Was recently involved in an interfaith discussion on the topic of Faith and Violence. The starting point was of course the usual : religious wars, terrorism, in the local and foreign context. So it was fascinating to me of course, when the discussion took an unexpected but yet very relevant turn.
My group expanded the concept of what ‘violence’ was in the course of discussion, when a participant introduced her work engaging religious leaders on the issue of marital rape, and how some people believed marital rape should not be criminalised because religious texts gave the right for spouses to demand/force sex. Another participant then shared, very emotionally, her experience of being abused physically and sexually by her ex-husband in the course of forcing her to go to church (she is a Muslim). Someone spoke from the Hindu faith and using Ghandi as an example, said that the concept of non-violence applies to the ‘strong’ — in that the ‘strong’ should refrain from retaliating against the ‘weak’. He explained that if a ‘weaker’ party did not retaliate against a ‘strong’ party, it was usually because the ‘strong’ party was bullying the weaker one —- this ‘non-violence’ would not be one of choice but simply being a victim. Everyone agreed with this view, and thought that witnesses to such bullying who were apathatic and did not help/stand up against the bully, can be considered being part of the violence as well. This stemmed from teachings of most religions to help the weak and oppressed.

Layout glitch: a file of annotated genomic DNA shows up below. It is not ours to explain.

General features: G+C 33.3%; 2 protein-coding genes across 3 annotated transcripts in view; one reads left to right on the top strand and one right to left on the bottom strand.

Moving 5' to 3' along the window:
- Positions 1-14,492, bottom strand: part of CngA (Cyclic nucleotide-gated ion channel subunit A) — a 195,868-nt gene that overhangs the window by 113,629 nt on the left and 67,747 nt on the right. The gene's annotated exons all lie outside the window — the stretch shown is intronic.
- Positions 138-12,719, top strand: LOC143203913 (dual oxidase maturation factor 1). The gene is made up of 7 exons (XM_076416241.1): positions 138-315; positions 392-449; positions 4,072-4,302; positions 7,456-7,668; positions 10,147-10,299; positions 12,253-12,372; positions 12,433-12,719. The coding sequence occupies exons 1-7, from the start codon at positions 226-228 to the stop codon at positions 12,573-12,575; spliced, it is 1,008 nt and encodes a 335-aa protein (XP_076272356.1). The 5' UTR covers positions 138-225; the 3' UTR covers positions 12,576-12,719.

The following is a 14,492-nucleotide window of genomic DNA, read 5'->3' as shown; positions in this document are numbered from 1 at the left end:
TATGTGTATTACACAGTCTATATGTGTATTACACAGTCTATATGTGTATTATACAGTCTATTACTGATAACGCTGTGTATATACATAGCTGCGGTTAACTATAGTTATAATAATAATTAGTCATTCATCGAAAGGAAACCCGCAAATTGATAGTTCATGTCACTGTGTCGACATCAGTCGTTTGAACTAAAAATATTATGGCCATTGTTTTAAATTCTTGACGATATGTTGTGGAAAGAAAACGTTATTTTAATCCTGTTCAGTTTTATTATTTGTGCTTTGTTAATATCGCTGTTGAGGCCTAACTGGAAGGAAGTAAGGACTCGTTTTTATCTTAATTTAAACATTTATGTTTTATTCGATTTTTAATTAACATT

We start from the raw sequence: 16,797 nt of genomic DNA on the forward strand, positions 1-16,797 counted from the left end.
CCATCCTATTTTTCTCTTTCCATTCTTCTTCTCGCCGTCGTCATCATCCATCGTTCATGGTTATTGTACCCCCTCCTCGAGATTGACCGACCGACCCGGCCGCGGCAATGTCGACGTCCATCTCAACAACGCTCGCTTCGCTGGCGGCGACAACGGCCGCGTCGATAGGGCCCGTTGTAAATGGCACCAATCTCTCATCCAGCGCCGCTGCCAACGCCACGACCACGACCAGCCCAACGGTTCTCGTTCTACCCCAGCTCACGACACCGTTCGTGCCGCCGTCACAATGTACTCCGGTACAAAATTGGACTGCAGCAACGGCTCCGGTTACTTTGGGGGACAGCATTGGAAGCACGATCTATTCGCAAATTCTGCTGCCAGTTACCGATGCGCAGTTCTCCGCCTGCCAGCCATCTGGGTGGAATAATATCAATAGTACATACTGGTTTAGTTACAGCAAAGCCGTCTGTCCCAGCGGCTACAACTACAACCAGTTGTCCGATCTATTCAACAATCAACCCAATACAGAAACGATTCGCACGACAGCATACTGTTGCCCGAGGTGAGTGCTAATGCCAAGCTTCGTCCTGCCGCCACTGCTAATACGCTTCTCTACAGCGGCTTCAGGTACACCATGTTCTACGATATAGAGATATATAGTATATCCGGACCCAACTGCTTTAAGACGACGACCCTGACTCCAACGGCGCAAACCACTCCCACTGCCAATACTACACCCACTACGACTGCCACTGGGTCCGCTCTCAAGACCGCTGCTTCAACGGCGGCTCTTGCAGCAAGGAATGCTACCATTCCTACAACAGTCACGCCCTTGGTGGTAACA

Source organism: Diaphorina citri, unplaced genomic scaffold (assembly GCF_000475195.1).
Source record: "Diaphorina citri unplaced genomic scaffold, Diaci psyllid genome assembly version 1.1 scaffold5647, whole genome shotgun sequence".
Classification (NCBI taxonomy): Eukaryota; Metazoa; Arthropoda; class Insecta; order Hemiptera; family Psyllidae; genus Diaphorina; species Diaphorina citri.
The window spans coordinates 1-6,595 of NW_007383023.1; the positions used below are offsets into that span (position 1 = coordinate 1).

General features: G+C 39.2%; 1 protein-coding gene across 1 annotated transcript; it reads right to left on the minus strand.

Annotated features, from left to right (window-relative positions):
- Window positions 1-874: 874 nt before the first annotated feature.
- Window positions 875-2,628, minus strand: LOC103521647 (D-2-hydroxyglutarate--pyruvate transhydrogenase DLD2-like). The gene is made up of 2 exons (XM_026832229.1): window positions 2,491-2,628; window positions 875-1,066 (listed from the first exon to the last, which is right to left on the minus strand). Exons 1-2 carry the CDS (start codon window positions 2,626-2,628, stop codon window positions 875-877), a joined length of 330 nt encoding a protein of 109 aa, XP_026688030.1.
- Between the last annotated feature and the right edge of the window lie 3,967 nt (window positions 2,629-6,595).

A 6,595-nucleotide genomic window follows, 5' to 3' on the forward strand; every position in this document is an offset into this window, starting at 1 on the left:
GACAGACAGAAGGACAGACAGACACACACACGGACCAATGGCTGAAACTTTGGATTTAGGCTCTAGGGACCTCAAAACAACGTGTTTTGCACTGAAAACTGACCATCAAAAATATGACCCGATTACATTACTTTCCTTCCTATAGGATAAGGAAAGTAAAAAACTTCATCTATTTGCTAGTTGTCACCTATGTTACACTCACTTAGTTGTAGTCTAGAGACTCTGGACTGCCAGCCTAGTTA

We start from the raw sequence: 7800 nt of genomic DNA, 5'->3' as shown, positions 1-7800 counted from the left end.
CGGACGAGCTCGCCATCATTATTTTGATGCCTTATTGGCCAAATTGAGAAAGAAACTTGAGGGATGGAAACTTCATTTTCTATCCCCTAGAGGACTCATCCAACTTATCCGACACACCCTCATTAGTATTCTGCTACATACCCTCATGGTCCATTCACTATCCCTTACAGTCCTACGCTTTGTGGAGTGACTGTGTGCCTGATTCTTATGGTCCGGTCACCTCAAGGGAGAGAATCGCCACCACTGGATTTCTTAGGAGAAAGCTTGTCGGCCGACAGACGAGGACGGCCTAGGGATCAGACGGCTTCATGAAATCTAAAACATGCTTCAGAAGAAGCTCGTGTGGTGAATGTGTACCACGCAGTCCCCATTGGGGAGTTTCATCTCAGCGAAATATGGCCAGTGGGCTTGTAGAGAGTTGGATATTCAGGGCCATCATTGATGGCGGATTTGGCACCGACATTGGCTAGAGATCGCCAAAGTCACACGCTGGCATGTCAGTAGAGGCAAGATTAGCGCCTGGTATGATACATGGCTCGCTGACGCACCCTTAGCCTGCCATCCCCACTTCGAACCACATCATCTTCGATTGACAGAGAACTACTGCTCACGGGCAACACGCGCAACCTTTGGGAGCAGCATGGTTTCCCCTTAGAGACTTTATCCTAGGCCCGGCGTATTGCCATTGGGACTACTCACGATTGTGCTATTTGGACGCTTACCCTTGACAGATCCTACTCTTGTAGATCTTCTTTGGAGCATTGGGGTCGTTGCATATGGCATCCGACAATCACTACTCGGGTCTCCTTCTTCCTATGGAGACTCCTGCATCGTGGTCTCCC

The group viewed violence not in black & white terms — violence or non-violence — but as a continuum where riots/terrorism/physical violence was on the most serious extreme end. On the mildest end, the seed of violence is the belief that one is always right and others are always wrong. Along this continuum would be forced conversions, prevention of family members from practising their faith, incidents eg. AWARE, Rony Tan’s videos, fights over carpark space at places of worship, forcing people to fight in wars people did not agree with, etc
So as you can see, it was very enlightening a discussion for me